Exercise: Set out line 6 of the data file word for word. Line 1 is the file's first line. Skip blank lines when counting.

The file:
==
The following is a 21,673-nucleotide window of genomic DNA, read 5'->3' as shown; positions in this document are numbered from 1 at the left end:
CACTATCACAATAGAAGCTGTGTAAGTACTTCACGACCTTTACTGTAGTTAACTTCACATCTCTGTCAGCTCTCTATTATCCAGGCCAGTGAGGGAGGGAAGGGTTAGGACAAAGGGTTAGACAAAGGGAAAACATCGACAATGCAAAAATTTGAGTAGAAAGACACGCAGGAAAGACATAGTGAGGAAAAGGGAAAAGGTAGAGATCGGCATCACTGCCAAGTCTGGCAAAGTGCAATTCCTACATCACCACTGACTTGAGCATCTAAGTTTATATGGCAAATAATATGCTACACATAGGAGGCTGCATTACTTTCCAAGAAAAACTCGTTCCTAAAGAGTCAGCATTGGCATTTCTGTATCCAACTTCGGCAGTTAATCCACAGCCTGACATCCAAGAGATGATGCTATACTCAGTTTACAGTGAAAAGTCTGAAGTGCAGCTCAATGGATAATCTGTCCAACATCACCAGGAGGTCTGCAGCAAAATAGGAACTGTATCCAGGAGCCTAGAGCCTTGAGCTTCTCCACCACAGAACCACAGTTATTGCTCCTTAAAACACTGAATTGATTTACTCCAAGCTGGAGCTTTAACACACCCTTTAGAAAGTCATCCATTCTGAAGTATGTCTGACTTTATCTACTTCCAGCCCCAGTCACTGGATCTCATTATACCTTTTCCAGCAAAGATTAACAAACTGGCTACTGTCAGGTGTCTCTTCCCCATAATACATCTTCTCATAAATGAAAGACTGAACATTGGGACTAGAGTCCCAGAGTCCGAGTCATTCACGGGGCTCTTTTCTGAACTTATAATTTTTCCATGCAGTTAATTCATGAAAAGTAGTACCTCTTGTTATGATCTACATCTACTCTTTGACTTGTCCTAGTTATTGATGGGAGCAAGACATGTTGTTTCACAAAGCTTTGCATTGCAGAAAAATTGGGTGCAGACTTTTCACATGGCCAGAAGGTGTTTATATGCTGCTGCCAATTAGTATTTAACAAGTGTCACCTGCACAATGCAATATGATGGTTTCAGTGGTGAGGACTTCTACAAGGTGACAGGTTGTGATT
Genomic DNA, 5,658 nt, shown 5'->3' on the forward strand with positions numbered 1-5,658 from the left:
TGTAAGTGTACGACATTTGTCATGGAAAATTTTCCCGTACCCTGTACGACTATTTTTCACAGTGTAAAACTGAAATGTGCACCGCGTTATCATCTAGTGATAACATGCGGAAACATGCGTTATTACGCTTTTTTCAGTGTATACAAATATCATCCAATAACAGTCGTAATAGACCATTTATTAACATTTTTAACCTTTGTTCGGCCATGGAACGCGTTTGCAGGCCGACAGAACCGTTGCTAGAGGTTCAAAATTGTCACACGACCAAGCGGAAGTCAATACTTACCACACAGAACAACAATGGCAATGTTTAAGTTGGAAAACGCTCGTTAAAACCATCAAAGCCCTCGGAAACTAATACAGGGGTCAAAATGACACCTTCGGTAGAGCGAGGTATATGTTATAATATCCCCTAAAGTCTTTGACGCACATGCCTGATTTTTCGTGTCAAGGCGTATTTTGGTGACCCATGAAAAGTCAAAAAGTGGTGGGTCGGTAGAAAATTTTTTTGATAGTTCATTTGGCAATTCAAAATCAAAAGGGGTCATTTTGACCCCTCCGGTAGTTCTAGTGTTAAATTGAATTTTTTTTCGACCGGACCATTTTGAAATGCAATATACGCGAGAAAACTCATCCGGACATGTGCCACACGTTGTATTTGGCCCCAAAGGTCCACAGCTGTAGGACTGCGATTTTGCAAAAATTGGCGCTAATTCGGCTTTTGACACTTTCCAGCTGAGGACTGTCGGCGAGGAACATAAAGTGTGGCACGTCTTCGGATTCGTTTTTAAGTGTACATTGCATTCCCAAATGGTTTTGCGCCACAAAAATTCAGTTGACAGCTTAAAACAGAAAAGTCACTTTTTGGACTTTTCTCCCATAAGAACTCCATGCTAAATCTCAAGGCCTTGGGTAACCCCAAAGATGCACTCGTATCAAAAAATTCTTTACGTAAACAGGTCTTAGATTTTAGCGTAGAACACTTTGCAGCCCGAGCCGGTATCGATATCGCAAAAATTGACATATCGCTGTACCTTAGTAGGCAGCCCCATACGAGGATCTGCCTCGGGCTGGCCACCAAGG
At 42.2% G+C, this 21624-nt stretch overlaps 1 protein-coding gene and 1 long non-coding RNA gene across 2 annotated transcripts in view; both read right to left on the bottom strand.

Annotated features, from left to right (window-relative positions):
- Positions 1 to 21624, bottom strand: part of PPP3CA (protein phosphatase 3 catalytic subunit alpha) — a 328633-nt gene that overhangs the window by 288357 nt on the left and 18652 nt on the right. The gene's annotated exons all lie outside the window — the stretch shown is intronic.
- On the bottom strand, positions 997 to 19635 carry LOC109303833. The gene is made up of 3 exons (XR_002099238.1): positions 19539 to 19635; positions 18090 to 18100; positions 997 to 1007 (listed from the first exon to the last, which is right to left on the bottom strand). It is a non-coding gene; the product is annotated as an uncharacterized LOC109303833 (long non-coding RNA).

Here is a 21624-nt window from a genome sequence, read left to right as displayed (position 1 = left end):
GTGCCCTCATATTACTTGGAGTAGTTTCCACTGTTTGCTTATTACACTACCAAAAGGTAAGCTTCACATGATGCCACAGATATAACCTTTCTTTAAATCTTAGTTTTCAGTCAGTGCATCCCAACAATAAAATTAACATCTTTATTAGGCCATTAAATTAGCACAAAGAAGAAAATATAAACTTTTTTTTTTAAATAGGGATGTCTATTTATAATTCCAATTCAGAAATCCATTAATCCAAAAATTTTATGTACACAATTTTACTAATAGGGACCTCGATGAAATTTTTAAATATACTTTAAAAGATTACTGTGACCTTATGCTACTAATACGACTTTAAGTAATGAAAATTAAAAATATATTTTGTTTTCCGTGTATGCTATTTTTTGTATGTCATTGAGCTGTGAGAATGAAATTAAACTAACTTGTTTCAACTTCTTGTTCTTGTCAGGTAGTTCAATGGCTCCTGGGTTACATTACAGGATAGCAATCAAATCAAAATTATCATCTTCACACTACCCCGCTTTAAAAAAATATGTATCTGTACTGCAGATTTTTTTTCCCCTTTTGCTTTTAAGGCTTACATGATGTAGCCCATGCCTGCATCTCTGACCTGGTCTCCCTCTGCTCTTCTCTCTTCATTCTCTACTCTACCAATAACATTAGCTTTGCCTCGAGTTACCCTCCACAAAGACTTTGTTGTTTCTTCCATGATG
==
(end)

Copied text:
Annotated features, from left to right (window-relative positions):